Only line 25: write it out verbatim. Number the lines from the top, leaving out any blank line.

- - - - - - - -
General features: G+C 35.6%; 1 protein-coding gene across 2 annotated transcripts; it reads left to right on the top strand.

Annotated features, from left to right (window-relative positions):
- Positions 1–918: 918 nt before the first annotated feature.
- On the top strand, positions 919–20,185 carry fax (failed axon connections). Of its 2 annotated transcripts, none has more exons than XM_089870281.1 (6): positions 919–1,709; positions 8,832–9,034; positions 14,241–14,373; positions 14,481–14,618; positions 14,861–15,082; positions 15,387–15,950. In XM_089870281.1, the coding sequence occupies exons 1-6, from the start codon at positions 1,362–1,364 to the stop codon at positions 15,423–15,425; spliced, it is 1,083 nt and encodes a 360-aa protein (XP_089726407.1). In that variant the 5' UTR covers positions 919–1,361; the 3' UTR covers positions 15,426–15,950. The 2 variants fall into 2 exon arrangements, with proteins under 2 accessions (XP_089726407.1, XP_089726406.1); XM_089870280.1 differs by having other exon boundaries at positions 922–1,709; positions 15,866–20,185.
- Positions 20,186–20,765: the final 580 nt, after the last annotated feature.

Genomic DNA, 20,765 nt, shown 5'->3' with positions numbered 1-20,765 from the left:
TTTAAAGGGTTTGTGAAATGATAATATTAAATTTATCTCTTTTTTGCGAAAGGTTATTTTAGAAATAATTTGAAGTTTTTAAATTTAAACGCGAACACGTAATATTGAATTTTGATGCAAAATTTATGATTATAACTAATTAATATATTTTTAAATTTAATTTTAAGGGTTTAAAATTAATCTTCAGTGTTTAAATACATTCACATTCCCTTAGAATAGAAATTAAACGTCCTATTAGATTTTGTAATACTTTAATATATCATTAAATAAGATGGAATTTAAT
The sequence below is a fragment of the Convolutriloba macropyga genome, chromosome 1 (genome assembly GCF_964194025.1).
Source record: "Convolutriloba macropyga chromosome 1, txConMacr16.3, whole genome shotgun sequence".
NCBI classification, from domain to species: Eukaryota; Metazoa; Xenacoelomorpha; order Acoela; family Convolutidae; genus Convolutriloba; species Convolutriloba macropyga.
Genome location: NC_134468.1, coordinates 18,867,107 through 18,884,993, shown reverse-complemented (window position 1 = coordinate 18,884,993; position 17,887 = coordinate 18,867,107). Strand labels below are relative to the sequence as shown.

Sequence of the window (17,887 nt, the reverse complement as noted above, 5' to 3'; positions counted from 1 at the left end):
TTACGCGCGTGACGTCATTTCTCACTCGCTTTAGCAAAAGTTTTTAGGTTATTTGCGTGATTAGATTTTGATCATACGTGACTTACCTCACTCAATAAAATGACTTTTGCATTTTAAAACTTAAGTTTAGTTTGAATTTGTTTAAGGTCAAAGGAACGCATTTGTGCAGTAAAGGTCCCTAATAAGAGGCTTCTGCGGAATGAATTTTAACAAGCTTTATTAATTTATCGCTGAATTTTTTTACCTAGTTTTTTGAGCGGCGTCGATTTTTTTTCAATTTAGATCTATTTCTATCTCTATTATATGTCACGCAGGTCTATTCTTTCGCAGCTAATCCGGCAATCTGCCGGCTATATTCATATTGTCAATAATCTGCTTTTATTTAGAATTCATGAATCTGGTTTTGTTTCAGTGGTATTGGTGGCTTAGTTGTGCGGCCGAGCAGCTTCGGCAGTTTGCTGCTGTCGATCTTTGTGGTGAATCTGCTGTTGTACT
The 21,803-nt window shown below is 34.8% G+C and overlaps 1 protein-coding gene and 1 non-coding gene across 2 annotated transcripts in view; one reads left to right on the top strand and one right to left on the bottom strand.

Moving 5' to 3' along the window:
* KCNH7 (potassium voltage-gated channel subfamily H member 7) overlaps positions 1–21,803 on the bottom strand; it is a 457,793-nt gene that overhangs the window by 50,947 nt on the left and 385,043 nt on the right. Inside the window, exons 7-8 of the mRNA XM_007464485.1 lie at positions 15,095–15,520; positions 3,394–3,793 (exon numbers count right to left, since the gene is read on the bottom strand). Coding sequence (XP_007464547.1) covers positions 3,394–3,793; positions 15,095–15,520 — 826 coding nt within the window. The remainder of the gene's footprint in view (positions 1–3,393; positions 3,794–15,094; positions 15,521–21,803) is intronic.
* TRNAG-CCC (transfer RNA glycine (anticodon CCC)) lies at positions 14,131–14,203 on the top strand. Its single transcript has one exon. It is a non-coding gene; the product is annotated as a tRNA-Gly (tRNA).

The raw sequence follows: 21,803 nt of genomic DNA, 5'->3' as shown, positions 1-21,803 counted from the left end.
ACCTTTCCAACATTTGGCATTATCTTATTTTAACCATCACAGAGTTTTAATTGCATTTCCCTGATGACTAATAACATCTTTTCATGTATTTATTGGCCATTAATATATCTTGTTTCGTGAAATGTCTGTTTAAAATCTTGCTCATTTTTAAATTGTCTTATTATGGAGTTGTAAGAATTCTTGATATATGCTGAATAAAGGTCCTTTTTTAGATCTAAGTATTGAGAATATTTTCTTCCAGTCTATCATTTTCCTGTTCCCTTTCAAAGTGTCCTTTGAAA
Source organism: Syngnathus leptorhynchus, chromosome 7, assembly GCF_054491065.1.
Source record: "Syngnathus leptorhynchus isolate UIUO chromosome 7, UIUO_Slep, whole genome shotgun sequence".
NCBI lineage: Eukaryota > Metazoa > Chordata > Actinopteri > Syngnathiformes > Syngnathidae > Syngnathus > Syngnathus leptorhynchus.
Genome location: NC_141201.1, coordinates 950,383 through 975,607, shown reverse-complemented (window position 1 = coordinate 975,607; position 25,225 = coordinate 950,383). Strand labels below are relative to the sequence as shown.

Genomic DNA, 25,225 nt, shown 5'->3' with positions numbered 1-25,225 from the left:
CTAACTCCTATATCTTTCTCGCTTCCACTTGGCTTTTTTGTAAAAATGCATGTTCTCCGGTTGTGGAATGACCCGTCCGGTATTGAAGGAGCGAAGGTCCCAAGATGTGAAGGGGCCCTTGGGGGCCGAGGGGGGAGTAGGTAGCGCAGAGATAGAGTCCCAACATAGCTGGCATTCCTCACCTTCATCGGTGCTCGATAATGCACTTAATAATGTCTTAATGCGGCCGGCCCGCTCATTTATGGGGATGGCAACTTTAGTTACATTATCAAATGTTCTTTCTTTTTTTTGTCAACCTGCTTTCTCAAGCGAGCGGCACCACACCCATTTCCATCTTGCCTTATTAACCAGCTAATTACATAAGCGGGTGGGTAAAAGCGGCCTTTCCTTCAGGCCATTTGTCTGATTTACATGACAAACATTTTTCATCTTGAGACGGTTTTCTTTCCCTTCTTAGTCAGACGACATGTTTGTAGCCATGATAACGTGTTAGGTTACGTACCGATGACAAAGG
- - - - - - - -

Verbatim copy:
CTAACTCCTATATCTTTCTCGCTTCCACTTGGCTTTTTTGTAAAAATGCATGTTCTCCGGTTGTGGAATGACCCGTCCGGTATTGAAGGAGCGAAGGTCCCAAGATGTGAAGGGGCCCTTGGGGGCCGAGGGGGGAGTAGGTAGCGCAGAGATAGAGTCCCAACATAGCTGGCATTCCTCACCTTCATCGGTGCTCGATAATGCACTTAATAATGTCTTAATGCGGCCGGCCCGCTCATTTATGGGGATGGCAACTTTAGTTACATTATCAAATGTTCTTTCTTTTTTTTGTCAACCTGCTTTCTCAAGCGAGCGGCACCACACCCATTTCCATCTTGCCTTATTAACCAGCTAATTACATAAGCGGGTGGGTAAAAGCGGCCTTTCCTTCAGGCCATTTGTCTGATTTACATGACAAACATTTTTCATCTTGAGACGGTTTTCTTTCCCTTCTTAGTCAGACGACATGTTTGTAGCCATGATAACGTGTTAGGTTACGTACCGATGACAAAGG